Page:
Or let’s say you’ve taken your old car in for a check-up, and the mechanic calls you up and says it’ll cost more to fix the car than it would to replace it with another vehicle. You protest: “But we just put new tires on it last month, and that was $300!” Again, as sad as it is to have spent that money before, it’s already spent.
In the case of our dryer, even though I’d already spent money on replacement parts, and though I’d spent time working on fixing it, and even though my pride as a tinkering fix-it-up kind of guy was on the line, the most rational thing for us to do would be to start looking for a replacement dryer.
How to Escape the Trap
Itʼs a real temptation to “honor” the money and time youʼve already poured into something. It can be hard to disregard it.
What you should do is say “what’s our long-term plan, and from where we are, right now, regardless of what weʼve spent so far, what will it take to get to where we want to be?”
Hereʼs how to focus on your money’s future, and not on your money’s past.
Forget about what you’ve already spent (or haven’t spent)
Whether it’s for a broken dryer, or a minivan with new tires, or a coupon for a local restaurant, remind yourself that “what we’ve already spent, we’ve already spent.”
Photo by Alan Cleaver
Value things for what they can do for you in the future, and not for what they’ve done for you in the past.
One more example. You see a pitcher with a built-in water filter on sale, and you buy it. Then, it turns out that the replacement filters are really expensive. And the only way to get cheaper filters that work is to start over with a brand new pitcher. It might make sense to buy the new pitcher, even though you already spent money on the earlier one.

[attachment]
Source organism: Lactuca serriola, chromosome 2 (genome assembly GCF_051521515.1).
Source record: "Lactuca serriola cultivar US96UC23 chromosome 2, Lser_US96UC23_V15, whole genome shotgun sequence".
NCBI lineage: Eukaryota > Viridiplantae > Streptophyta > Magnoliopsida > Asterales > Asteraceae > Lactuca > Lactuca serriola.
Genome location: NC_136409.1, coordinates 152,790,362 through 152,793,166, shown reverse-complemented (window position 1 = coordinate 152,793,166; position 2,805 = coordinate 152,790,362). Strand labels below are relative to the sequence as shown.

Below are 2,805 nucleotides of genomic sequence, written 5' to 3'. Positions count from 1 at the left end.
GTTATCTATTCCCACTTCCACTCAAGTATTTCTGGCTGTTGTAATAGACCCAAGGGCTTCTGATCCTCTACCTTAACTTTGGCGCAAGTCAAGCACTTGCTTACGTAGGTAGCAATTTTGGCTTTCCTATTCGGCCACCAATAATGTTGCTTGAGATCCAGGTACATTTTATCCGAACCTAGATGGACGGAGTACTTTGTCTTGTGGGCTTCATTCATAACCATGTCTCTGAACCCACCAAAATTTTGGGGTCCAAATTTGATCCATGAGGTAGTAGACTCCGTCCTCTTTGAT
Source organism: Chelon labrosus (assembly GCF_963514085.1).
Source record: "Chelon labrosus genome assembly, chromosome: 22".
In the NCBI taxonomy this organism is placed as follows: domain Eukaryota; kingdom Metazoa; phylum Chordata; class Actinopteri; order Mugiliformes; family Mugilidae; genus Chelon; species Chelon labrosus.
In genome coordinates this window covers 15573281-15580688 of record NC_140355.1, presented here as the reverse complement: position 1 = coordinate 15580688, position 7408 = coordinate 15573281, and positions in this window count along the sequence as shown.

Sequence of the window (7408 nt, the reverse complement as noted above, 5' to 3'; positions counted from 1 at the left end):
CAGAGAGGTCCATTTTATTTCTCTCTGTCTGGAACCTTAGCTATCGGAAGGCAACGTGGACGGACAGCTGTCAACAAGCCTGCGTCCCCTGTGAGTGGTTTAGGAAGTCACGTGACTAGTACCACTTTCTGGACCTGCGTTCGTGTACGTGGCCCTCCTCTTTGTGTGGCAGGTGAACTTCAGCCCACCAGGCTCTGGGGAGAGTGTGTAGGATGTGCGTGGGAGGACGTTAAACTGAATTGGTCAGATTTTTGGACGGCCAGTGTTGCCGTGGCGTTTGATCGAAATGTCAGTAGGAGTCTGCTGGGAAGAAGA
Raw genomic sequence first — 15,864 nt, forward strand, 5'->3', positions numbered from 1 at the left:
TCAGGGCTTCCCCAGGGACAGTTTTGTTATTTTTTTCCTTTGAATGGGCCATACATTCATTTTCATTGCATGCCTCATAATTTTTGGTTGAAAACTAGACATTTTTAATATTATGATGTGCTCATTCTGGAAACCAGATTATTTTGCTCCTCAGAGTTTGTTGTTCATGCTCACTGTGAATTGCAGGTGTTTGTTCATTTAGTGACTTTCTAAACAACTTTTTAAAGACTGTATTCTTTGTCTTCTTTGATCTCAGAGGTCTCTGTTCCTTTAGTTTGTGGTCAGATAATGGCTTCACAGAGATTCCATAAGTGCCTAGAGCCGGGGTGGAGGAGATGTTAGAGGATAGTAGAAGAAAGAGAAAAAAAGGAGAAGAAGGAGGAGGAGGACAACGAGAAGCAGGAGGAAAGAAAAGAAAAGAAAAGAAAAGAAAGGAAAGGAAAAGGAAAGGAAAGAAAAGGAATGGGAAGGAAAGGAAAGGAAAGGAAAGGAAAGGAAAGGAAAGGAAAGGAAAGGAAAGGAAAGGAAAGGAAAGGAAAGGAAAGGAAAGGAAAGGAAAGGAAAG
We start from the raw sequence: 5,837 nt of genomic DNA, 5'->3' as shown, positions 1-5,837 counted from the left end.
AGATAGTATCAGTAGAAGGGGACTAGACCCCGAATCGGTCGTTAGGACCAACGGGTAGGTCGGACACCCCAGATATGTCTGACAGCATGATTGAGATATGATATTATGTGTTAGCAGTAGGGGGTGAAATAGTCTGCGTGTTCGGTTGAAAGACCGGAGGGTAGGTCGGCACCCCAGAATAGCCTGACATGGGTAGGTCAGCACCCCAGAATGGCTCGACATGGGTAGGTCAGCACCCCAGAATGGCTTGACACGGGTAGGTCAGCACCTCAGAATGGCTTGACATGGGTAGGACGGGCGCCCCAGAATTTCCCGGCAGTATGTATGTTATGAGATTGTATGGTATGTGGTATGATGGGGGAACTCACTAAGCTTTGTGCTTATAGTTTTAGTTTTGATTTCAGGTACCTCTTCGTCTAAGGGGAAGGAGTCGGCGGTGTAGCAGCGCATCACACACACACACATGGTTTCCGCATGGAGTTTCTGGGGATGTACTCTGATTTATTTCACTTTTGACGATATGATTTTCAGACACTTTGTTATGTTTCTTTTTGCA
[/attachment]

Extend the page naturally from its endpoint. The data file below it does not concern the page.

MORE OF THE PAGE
Again, the point is to say: from where weʼre standing right now, whatʼs the best way forward? And sometimes that might mean buying something you already own. (Maybe you can sell the other pitcher at a yard sale or online to recoup some of the cost.)
Sometimes, but not always, fixing your stuff is better than buying replacements. Find the line.
You might think I’m suggesting that anytime something breaks, you should throw it away and get a new one. Not at all. Usually, fixing something that’s broken is far better than replacing it. But thatʼs not always the case. The trick is simply recognizing that your investment so far shouldn’t direct your investment from here on out.
Logical fallacies are tricky things, mainly because they seem — on their surface — to make sense. Often, we think weʼre making a rational decision about money, but weʼre actually making an emotional decision about money. Sometimes we need to take a step back, to look at the whole picture, and to then decide what makes the most sense.
And sometimes, even if we’ve spent money, time, and energy “fixing” the problem, we’re better off in the long run by replacing the dryer completely.
Have you ever fallen for the sunk cost fallacy? What are things that you keep plowing money (or time) into, even when it might be better to move on?